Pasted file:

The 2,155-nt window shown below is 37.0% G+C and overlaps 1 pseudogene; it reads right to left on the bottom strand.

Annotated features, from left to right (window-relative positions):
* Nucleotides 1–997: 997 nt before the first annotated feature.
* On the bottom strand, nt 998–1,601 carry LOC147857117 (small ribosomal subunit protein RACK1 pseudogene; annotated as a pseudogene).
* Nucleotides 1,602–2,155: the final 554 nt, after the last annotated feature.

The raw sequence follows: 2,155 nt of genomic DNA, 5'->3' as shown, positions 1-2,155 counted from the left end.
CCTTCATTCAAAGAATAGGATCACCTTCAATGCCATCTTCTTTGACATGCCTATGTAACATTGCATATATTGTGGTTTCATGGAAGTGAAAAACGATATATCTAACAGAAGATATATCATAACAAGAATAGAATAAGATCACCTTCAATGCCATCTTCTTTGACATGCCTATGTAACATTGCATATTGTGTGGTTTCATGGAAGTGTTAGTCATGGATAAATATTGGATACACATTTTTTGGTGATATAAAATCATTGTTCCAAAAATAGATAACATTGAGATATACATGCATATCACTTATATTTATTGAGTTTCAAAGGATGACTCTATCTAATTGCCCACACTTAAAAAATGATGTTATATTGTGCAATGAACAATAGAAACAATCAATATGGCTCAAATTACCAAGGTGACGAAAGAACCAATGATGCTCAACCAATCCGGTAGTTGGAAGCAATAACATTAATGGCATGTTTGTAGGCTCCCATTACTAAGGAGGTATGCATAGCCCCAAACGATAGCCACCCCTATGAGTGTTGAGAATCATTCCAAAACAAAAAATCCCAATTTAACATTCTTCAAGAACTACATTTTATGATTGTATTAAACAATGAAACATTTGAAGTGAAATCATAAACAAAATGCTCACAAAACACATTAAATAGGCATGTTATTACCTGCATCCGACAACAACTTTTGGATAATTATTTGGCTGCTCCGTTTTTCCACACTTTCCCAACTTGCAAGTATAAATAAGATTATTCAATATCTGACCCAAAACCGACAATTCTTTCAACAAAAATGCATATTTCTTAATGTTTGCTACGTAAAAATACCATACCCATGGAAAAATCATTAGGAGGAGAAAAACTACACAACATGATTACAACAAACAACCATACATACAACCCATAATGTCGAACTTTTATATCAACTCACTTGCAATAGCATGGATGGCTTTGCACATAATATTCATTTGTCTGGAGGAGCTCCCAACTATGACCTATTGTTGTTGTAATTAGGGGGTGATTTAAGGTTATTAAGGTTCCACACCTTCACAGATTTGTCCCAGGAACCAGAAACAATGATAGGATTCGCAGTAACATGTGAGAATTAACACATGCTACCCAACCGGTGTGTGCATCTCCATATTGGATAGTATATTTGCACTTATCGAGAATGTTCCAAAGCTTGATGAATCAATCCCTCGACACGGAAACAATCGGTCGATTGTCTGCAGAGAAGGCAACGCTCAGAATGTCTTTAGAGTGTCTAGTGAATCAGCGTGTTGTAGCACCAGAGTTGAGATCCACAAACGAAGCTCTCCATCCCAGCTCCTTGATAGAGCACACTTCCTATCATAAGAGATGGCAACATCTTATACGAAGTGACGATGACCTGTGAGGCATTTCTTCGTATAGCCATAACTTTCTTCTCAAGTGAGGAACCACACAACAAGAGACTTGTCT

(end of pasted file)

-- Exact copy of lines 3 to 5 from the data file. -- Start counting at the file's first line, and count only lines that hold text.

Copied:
* Nucleotides 1–997: 997 nt before the first annotated feature.
* On the bottom strand, nt 998–1,601 carry LOC147857117 (small ribosomal subunit protein RACK1 pseudogene; annotated as a pseudogene).
* Nucleotides 1,602–2,155: the final 554 nt, after the last annotated feature.